Crowd control: CS gas & water cannons on London police wish list
In a matter of months, life for your run of the mill London protester could get a bit more complicated once London police get their hands on water cannons. The purchase of water cannon vehicles – at a cost of about $1.6 million – is being already debated. The British press reports the Government has already signaled that it will foot the bill.
Currently, the controversial water cannon have only been used in Northern Ireland but never on the British mainland. The review suggests it is "widely recognized as an effective tactic to disperse and distance aggressors".
Police chiefs who have vowed to prevent a repeat of last August’s riots are also considering whether the notorious CS gas and Taser stun guns could be used to restore order. A review of last summer’s riots, entitled ‘Four Days in August,’ says the Met is developing more "assertive tactics" to tackle public disorder.
Looters rampage through a convenience store in Hackney, east London (REUTERS/Olivia Harris)
Police have long been authorized to use the gas despite the risk of death or serious injury. CS gas causes mild tearing and coughing, though asphyxiation is a risk if in sufficient concentration. It has never been deployed for crowd control in the UK, though the Met is now considering it as an option.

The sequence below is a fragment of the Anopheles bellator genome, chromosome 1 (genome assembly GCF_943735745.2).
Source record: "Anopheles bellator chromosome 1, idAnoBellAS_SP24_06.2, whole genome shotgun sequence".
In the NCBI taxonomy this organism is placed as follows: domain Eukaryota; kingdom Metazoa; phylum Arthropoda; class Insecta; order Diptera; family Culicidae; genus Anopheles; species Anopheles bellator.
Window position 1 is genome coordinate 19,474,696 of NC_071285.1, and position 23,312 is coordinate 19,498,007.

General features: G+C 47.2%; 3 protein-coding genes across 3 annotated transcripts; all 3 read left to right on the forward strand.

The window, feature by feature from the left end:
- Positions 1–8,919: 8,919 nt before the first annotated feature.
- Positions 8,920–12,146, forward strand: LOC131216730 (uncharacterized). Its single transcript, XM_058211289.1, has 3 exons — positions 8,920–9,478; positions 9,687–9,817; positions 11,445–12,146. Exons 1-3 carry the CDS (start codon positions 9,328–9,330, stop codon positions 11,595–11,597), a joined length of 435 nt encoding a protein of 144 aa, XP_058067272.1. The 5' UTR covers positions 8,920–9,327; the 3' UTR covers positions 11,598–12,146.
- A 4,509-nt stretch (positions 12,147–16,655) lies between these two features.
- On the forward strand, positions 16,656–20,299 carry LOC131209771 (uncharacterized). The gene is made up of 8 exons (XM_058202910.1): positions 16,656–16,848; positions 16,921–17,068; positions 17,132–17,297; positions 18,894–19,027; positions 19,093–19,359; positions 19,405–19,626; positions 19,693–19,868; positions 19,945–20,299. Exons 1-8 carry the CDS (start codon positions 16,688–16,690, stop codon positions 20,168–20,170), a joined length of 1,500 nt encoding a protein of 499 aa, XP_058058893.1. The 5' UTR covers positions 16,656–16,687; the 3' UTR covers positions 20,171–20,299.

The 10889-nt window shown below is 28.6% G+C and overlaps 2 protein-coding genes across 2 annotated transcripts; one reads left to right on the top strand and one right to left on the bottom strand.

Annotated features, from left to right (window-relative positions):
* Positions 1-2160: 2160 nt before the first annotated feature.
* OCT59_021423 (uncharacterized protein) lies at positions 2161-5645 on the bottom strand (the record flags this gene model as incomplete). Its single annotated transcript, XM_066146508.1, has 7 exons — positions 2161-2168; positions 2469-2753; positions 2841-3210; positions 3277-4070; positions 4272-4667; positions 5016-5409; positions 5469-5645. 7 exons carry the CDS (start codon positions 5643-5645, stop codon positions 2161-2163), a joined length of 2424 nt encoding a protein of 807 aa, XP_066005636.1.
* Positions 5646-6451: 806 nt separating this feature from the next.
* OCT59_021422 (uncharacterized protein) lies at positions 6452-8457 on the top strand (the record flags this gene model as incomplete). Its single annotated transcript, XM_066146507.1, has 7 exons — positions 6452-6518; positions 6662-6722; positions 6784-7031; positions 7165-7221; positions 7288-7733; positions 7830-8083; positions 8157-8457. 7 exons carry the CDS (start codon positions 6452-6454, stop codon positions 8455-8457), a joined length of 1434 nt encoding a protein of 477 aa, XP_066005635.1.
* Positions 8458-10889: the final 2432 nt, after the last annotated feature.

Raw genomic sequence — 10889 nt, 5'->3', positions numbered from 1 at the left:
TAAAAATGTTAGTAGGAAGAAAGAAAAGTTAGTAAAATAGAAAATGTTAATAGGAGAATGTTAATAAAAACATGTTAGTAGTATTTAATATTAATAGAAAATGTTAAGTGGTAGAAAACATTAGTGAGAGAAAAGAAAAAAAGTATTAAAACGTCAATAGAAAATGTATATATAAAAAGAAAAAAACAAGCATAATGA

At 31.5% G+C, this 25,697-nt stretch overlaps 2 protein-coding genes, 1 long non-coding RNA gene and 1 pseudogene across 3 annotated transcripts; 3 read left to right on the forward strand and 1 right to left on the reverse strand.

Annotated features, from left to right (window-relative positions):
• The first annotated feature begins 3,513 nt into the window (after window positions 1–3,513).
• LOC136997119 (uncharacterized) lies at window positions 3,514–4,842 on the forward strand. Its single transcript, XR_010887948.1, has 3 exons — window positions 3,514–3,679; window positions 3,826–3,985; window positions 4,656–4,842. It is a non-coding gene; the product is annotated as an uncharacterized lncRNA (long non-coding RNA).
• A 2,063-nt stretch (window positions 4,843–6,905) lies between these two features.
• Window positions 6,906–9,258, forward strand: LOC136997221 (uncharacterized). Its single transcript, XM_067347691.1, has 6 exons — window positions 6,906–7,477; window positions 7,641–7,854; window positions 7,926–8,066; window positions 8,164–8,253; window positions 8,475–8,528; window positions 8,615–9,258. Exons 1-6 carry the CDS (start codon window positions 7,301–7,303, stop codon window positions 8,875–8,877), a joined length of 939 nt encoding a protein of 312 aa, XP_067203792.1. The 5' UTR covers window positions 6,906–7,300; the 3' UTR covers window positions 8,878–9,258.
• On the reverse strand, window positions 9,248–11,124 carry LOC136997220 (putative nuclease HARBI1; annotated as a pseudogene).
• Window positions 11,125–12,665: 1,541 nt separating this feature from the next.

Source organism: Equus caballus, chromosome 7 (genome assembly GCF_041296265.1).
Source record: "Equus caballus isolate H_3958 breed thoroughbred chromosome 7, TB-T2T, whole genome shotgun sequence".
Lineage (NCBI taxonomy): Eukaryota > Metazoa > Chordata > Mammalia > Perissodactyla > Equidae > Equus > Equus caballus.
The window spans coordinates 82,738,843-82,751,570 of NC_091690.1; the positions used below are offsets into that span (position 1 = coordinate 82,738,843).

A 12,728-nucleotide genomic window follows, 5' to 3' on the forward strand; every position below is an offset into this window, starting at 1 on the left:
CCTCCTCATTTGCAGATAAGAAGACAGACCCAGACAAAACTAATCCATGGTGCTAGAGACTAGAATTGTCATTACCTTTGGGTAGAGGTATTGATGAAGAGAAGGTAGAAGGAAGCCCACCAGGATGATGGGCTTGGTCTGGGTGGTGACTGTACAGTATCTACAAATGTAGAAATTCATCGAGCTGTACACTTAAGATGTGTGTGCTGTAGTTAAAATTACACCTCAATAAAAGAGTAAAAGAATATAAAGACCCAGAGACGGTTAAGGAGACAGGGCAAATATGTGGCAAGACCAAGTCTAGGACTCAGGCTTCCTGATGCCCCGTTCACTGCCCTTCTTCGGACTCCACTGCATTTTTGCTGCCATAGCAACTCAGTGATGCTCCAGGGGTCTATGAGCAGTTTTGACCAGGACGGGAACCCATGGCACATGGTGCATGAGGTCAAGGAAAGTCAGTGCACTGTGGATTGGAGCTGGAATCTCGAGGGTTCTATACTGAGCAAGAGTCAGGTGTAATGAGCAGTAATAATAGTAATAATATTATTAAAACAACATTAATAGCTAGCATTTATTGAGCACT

The report also revealed a national review is taking place over whether Taser stun guns could be used to tackle rioters as well as baton rounds, intended as a less lethal alternative to regular firearms.
The Scotland Yard review also blames police failings for limited equipment and a lack of back-up. Not having enough officers on the ground was also named as a primary reason for the failure to stop the violence. Now the Metropolitan police have responded by demanding a new host of “crowd control” weapons.
In August last year, the UK saw its worst unrest in decades. The five summer days of chaos began on August 6 in Tottenham, north of London, after demonstrations against a fatal police shooting quickly spiraled out of control. Several cities descended into an orgy of riots, looting and arson. Following the riots, the British police force was harshly criticized for its “soft touch” and blamed for its lenient and inadequate measures to contain arsonists and looters.
Some suggest the London police is getting ready for unemployment protests, political discontent or some other disaster which could prove their current crowd control arsenal remains inadequate.
But critics say the move risks further transforming the police into a 'paramilitary force,' making a UK government decision “to gas or not to gas” more of a political decision than a technical one.
Police officers in riot gear block a road near a burning car on a street in Hackney, east London (REUTERS/Luke MacGregor)